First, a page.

The Birmingham News – May 6, 1998

by Nancy Rabbe
News Staff Writer

In the realm of modern music, accessibility and integrity are qualities that few have been able to reconcile succesfully.

Composer Emma Lou Diemer may be diminutive and unassuming in person,as those who attended Tuesday’s Birmingham Art Music Alliance concert discovered. But in her music, Diemer, 71, has proven to be one of only a handful of living composers to have mastered that reconciliation of apparent opposites.

Arnold Schoenberg once noted famously that “there’s a lot of music still to be written in C major.” As far as serious composition goes, though, it’s a betrayal of our age simply to write a pretty tune in an easy-going key. To be true to his or her position in the historical continuum, a composer must bring to bear, in some unique way, an acknowledgement of what has come before and where the craft stands at this point in time.

With a substantial legacy spanning five decades and encompassing three symphonies, six concertos, and a wide range of chamber, choral, and organ works, Diemer has done just that in a wide variety of ways.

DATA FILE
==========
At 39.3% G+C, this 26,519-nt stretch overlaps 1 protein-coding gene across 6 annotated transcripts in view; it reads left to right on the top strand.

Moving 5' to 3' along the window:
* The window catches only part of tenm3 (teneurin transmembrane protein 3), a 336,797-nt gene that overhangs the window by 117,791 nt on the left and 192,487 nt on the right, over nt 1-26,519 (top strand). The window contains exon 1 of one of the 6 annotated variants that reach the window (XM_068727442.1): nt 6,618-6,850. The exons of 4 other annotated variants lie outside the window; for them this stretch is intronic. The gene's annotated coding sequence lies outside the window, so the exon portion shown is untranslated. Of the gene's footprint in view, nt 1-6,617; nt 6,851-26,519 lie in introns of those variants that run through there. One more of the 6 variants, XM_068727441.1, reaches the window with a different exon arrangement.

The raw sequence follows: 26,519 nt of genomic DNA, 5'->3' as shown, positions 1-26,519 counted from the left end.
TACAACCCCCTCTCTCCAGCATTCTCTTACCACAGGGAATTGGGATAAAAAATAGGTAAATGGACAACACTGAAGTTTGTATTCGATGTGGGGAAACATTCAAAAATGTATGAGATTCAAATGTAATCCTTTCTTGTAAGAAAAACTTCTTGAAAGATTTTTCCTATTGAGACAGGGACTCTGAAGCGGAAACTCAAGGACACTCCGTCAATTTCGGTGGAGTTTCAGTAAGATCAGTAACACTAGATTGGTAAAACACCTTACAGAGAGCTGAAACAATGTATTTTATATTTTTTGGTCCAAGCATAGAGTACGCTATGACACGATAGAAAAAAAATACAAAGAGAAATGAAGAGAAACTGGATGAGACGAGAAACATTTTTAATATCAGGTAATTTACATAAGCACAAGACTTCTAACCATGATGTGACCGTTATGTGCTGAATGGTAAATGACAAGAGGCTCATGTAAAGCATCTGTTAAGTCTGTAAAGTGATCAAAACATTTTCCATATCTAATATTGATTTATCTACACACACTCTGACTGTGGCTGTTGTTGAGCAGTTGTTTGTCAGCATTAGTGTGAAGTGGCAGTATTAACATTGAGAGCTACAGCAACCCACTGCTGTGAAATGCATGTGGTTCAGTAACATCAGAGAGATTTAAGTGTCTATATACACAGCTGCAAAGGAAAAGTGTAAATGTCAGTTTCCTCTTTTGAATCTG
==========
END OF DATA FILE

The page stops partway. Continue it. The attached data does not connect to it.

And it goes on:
The two pieces included on Tuesday’s program, written within a few years of each other, were as different in style as night and day. Yet each projected its message clearly and effectively.

When in Man’s Music (1976), expertly sung by members of the First United Methodist Chancel Choir under James Cook, offered a lush setting of Fred Pratt Green’s stirring text, rich in harmony and noble in aspiration. Diemer’s 1973 Declarations for organ, on the hand, draws on strict 12-tone procedures, serialized rhythm and innovative organ techniques. But the virtuosic context in which they’re invoked made this a riveting program closer, especially in Diemer’s dynamic performance. (“This is not a tune that you’ll go away humming,” the soft spoken Diemer warned the crowd beforehand, adding that in fact this might well be only the second public outing it’s had. “It’s published,” she added as an afterthought, “but that doesn’t mean a thing.”)

The well-planned program also included a reading by Lester Seigal and the Birmingham-Southern College Concert Choir of Charles Norman Mason’s 1992 From Shook Foil, one of the rare pieces of “modern music” that one simple can’t hear too often. Richard Perry gave James Grant’s Three Furies for solo tuba an appropriately wild ride. And the vivid aural imagery of Rick Nance’s Between Dog and the Wolf for soundfile, proved a perfect foil for Edwin Robertson’s finely wrought Trumpet Reflection (1972), nicely played by Joseph Ardovino and Cynthia Jones.